The U.S. Wheat Farmer Gets a Good Price for a
"The U.S. Wheat Farmer Gets a Good Price for a Bumper Crop." Life 3, no. 5: 2 August 1937, 15.
This span of mules is pulling a hayrack full of wheat bundles across the stubble of Jacob Meyers' farm near Lenexa, Kan. A few days before, these bundles were fields of shimmering grass, a blanket of gold against the ground. A few minutes after this picture was taken in late June, they were being fed into a threshing machine and ripped apart into chaff and grain.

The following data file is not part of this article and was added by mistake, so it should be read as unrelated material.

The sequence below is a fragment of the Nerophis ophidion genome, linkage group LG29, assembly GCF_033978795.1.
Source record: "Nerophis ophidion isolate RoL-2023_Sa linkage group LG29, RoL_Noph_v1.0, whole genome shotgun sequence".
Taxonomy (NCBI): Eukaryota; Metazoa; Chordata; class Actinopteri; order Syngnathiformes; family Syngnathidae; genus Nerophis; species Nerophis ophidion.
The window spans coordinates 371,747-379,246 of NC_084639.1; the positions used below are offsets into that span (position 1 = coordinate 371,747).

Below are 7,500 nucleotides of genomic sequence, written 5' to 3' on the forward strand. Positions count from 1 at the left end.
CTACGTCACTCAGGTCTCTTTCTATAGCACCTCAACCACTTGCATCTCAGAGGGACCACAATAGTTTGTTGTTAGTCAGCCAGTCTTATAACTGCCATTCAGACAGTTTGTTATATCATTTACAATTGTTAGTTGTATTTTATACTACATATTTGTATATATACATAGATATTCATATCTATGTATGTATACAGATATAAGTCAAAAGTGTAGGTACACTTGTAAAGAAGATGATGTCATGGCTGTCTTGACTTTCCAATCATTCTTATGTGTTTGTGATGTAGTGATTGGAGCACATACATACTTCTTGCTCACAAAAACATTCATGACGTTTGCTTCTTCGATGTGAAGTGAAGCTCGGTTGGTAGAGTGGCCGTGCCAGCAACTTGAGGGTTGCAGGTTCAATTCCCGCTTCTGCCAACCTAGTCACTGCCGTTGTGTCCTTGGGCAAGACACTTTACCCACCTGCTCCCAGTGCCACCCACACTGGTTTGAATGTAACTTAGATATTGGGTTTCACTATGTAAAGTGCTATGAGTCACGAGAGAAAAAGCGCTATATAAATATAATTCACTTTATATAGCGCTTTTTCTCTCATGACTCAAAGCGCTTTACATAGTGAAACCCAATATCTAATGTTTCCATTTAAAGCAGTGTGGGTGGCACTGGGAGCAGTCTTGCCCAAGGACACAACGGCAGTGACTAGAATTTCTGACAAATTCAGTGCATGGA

All over the vast wheatlands of the U.S.--in a great swathe east and west of the Mississippi and in the foothills of the far Northwest--this ritual of harvest has been going on since mid-June and will continue till mid-September. At this moment the hayracks are rolling and the threshers clanking in the Dakotas. For three months the steam of gold that flows from such bundles will not stop. In a hundred thousand freight cars, in boats and trucks, it will cascade across the country--$1,000,000,000 worth of edible wealth. Not in ten years have U.S. farmers reaped such a crop at such a price--nearly 900,000,000 bushels at more than a dollar a bushel. Years of drought, blight and low markets are forgotten in Nature's 1937 burst of bounty. With the competing wheat basins of Canada, Europe and Asia thinned by drought, with the world's grain reserve diminished by two lean harvests, and with acreage yields of 14 bushels, the U.S. farmer will once more jingle money in his pocket.